▼ Scroll to Site ▼


Using Purpose-Built Databases to Capture the Value of Data Across its Lifecycle

<< back Page 2 of 2

Prior to the “historical data” stage, record-level storage and retrieval are key – store this URL, retrieve that user profile. Systems must write to the database, read back as necessary, and make sure these reads can be serviced quickly, because there is often a user waiting for that data on the other side of a browser. NoSQL alternatives are producing some compelling capabilities in a growing number of use cases where lookup of large-sized datasets are the driving functionality.

When data is even newer and by necessity faster, we are often interested in a specific data instance relative to other data that has also just arrived. Data that answers questions like “How is my network traffic trending?” or “What is my composite risk by trading desk?” or even “What is the current state of my online game leader board?” Queries like these on high-velocity data are commonly referred to as real-time analytics. Increasingly, real-time analytics are playing a critical role in making the best possible decisions in an operational environment. We have recently seen NewSQL alternatives addressing this relatively younger market.

Some of the latest, most exciting developments in big data focus on the very beginning of the data value continuum. At this stage, immediately after it is created, data is highly interactive. This is the realm of high-velocity analytics and decisioning – how fast can we place a trade and verify it doesn’t exceed a risk threshold, or serve an ad and use data from previous interactions to optimize the placement? These transactions require very fast, scalable systems that can ingest massive amounts of data – and are able to analyze and act on this data in real-time. In-memory SQL relational databases are able to provide the extraordinary velocity and sophistication required for these high-volume applications.

The “Closed Loop” Big Data Framework

Why is important to define data according to its age? One reason is that the value of the data can then be fully maximized at each point of its lifecycle by using purpose-built tools that are designed for specific jobs. But another important realization is that each of these points can begin working together within a “closed loop” system in a way that radically increases the overall value of the total dataset. Within a closed loop data framework, data is ingested by high-velocity systems and then sent to data warehouse and Hadoop systems.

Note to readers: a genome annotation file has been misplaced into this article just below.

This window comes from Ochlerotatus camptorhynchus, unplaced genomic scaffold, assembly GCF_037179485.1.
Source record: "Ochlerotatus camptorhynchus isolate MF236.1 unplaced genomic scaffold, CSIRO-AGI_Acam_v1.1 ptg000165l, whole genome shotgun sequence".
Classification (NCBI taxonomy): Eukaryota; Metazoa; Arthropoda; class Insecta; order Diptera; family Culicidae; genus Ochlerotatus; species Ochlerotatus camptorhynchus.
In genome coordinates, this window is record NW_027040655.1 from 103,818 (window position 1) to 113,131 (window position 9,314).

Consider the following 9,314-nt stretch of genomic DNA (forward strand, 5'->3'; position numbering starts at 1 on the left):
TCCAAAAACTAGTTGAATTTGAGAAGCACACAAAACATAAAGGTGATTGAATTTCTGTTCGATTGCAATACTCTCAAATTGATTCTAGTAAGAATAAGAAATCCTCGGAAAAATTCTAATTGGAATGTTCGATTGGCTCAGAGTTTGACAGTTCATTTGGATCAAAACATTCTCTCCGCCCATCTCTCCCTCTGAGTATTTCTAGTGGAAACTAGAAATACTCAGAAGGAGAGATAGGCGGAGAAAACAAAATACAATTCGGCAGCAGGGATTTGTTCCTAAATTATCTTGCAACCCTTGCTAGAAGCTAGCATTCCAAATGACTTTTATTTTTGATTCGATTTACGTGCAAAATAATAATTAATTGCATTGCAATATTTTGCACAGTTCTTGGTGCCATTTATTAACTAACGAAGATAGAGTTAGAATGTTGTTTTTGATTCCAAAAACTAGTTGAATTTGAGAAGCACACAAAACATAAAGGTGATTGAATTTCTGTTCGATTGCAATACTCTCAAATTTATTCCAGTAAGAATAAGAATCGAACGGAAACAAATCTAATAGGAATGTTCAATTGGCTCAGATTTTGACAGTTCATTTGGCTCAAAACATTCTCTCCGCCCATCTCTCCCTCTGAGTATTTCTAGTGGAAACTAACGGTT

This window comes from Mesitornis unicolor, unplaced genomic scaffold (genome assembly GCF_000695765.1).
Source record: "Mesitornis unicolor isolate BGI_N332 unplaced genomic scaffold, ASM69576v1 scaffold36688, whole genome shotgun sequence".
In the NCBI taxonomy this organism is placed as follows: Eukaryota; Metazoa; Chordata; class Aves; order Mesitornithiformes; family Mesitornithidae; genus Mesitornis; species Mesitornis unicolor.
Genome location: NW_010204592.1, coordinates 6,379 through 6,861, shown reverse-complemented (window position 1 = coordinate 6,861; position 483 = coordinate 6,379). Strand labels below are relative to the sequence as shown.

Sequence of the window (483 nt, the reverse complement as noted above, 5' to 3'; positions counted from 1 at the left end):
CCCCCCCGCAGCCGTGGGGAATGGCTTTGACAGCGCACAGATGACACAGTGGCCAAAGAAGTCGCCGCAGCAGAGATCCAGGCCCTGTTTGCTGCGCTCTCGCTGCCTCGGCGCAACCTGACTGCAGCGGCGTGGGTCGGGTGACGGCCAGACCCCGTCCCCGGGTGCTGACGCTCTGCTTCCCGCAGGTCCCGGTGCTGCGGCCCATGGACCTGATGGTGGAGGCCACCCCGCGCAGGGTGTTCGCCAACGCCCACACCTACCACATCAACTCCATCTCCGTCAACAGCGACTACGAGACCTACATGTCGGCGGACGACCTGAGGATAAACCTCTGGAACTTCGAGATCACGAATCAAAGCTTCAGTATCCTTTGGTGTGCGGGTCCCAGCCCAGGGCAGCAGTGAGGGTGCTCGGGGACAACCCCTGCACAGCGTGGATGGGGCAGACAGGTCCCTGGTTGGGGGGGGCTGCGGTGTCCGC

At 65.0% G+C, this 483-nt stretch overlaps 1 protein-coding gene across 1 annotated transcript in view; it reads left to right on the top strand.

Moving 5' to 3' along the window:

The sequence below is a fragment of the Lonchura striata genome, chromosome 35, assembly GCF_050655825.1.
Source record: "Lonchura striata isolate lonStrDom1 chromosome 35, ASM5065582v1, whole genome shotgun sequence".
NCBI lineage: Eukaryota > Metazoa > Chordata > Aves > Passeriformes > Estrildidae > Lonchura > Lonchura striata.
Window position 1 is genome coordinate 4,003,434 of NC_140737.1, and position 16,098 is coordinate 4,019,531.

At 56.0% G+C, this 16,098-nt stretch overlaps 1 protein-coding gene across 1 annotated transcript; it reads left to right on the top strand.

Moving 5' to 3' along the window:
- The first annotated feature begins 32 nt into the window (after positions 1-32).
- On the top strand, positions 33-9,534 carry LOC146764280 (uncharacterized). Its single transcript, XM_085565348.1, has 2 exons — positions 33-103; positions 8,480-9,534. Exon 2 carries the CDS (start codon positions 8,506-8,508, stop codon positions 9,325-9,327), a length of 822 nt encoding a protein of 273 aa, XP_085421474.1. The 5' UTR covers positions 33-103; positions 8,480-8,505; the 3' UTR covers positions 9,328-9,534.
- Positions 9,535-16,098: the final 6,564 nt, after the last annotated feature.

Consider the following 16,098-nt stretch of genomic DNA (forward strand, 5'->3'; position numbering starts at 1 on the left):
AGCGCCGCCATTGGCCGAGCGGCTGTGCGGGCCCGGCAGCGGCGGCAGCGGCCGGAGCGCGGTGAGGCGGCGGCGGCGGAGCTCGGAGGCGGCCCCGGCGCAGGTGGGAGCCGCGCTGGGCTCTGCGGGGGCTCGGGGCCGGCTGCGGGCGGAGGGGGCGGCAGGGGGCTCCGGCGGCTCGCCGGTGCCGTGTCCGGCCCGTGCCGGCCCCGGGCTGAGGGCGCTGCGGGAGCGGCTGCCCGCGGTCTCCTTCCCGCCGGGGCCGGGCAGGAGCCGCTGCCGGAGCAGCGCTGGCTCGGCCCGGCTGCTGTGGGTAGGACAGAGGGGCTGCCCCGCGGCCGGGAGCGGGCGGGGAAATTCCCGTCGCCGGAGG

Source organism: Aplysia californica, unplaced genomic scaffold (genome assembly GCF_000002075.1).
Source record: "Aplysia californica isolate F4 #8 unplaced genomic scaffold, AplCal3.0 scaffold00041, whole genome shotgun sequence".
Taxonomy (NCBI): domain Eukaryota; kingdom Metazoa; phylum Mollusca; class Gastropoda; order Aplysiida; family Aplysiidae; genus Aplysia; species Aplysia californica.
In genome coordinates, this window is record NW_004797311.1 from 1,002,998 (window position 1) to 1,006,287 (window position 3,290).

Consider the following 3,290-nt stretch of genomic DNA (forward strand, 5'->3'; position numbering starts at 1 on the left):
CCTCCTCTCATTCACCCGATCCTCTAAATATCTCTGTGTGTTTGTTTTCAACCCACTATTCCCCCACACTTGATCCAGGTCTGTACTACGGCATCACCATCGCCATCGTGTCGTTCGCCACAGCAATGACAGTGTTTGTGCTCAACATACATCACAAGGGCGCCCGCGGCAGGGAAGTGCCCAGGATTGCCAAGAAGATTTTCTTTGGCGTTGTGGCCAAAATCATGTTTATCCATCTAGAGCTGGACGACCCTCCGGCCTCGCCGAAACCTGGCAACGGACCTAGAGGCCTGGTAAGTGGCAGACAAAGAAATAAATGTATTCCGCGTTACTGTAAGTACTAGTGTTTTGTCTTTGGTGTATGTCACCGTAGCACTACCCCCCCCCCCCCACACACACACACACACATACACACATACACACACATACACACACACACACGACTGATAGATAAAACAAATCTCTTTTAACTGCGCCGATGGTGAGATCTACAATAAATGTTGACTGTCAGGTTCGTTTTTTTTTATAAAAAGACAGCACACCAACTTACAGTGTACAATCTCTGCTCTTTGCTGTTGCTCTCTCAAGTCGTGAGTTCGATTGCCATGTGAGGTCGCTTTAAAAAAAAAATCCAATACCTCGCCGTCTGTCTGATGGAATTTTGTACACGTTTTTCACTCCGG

When it comes down to it, there is only one reason to perform analytics of any kind – You want to make a better decision. When a closed loop system can gain knowledge from an analytic stage and feed that back into real-time decision-making, tremendous value can be achieved. Imagine a smart grid sensor system, ingesting thousands of events per second, that uses historical analytics to discover that prior to a catastrophic failure in the power grid, a particular piece of equipment starts to trend in an abnormal way. Now imagine if that closed loop system instantly feeds that knowledge back into the real-time decision making system to detect those run away trends before they happen again. The outcome can be astounding.

In the coming months and years, the deluge of data will cut across every industry. Being able to effectively manage and analyze this data at every stage of the lifecycle will become a key competitive advantage for the winners in any given market. Achieving this big data future is impossible with the old “centralized, monolithic database” approach. Instead, it will require a new approach: one that employs specialized databases across each stage of the data lifecycle. This is how big data will finally move beyond big promise to big value.

<< back Page 2 of 2